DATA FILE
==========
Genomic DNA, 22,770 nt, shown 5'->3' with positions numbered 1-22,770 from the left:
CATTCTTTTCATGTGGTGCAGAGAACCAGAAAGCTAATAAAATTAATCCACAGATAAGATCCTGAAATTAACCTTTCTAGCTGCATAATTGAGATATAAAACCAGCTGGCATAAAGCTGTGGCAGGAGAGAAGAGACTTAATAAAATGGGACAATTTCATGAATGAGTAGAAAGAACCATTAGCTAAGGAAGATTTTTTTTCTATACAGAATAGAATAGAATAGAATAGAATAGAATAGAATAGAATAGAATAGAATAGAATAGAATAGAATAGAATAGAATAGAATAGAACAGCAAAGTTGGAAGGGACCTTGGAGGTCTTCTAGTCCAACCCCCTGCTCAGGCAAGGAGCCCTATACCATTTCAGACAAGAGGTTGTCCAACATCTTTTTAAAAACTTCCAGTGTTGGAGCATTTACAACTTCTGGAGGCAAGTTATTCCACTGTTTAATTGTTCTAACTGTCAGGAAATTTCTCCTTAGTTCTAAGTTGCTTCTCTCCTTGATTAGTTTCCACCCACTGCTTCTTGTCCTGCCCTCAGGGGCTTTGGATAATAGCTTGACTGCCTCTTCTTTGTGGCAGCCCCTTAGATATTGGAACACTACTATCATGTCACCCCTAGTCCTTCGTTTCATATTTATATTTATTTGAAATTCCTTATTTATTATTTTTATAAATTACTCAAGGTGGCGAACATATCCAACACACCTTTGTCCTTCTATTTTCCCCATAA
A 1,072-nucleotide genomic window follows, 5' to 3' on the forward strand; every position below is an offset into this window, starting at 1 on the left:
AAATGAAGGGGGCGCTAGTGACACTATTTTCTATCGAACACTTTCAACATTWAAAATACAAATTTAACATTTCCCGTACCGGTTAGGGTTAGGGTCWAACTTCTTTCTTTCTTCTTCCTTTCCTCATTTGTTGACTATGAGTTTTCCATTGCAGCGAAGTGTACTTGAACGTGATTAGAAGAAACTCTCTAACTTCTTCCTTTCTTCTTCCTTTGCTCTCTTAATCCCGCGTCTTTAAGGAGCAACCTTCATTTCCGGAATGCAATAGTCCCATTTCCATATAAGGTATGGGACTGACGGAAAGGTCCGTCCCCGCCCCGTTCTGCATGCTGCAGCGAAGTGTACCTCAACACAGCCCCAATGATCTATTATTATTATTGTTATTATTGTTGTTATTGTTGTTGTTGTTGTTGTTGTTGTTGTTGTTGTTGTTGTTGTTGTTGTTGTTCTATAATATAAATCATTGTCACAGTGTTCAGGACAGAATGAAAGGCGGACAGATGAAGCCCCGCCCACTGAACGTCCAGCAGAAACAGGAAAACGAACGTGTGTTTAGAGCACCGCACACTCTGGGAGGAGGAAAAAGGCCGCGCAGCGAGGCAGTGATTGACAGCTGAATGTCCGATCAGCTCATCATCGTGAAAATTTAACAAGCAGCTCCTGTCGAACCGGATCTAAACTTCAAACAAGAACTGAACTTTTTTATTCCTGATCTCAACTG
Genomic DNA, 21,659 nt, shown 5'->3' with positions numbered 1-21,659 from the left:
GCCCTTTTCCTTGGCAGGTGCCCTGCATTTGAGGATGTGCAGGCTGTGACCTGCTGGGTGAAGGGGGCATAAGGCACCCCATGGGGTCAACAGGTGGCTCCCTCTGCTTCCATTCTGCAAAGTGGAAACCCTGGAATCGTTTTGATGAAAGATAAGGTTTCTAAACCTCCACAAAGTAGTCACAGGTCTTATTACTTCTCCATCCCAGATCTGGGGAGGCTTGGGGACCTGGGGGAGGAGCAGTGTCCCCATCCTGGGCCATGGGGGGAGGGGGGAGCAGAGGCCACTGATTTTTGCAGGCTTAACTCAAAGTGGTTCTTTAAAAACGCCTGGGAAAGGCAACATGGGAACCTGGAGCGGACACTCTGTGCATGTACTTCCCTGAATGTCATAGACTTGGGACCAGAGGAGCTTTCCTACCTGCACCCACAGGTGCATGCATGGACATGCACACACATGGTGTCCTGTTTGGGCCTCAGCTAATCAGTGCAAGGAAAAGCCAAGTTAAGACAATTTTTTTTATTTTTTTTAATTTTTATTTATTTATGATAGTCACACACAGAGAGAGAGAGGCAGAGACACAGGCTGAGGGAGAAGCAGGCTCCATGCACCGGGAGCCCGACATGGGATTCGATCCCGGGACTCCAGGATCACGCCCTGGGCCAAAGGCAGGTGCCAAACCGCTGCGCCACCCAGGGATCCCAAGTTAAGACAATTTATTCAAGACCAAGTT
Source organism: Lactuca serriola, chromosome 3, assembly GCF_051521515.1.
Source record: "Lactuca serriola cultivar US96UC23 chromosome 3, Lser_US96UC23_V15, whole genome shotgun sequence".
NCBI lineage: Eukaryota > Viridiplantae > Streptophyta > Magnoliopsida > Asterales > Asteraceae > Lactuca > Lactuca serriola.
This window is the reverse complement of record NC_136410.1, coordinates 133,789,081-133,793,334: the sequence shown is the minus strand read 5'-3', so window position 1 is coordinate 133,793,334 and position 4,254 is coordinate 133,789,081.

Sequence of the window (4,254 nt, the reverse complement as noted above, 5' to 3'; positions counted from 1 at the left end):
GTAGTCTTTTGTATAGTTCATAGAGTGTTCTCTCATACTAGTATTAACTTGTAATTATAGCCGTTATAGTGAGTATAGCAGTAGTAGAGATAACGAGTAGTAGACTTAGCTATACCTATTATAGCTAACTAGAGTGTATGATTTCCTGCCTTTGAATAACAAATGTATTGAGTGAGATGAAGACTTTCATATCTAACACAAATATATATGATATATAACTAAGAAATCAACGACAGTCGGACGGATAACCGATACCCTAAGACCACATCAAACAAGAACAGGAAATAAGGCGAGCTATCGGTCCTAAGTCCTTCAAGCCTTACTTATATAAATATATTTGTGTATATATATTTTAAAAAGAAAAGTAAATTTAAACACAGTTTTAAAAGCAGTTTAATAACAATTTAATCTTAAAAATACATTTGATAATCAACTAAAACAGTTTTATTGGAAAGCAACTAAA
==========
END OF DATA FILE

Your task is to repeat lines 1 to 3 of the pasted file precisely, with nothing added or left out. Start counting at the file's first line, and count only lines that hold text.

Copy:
Genomic DNA, 22,770 nt, shown 5'->3' with positions numbered 1-22,770 from the left:
CATTCTTTTCATGTGGTGCAGAGAACCAGAAAGCTAATAAAATTAATCCACAGATAAGATCCTGAAATTAACCTTTCTAGCTGCATAATTGAGATATAAAACCAGCTGGCATAAAGCTGTGGCAGGAGAGAAGAGACTTAATAAAATGGGACAATTTCATGAATGAGTAGAAAGAACCATTAGCTAAGGAAGATTTTTTTTCTATACAGAATAGAATAGAATAGAATAGAATAGAATAGAATAGAATAGAATAGAATAGAATAGAATAGAATAGAATAGAATAGAATAGAACAGCAAAGTTGGAAGGGACCTTGGAGGTCTTCTAGTCCAACCCCCTGCTCAGGCAAGGAGCCCTATACCATTTCAGACAAGAGGTTGTCCAACATCTTTTTAAAAACTTCCAGTGTTGGAGCATTTACAACTTCTGGAGGCAAGTTATTCCACTGTTTAATTGTTCTAACTGTCAGGAAATTTCTCCTTAGTTCTAAGTTGCTTCTCTCCTTGATTAGTTTCCACCCACTGCTTCTTGTCCTGCCCTCAGGGGCTTTGGATAATAGCTTGACTGCCTCTTCTTTGTGGCAGCCCCTTAGATATTGGAACACTACTATCATGTCACCCCTAGTCCTTCGTTTCATATTTATATTTATTTGAAATTCCTTATTTATTATTTTTATAAATTACTCAAGGTGGCGAACATATCCAACACACCTTTGTCCTTCTATTTTCCCCATAA
A 1,072-nucleotide genomic window follows, 5' to 3' on the forward strand; every position below is an offset into this window, starting at 1 on the left: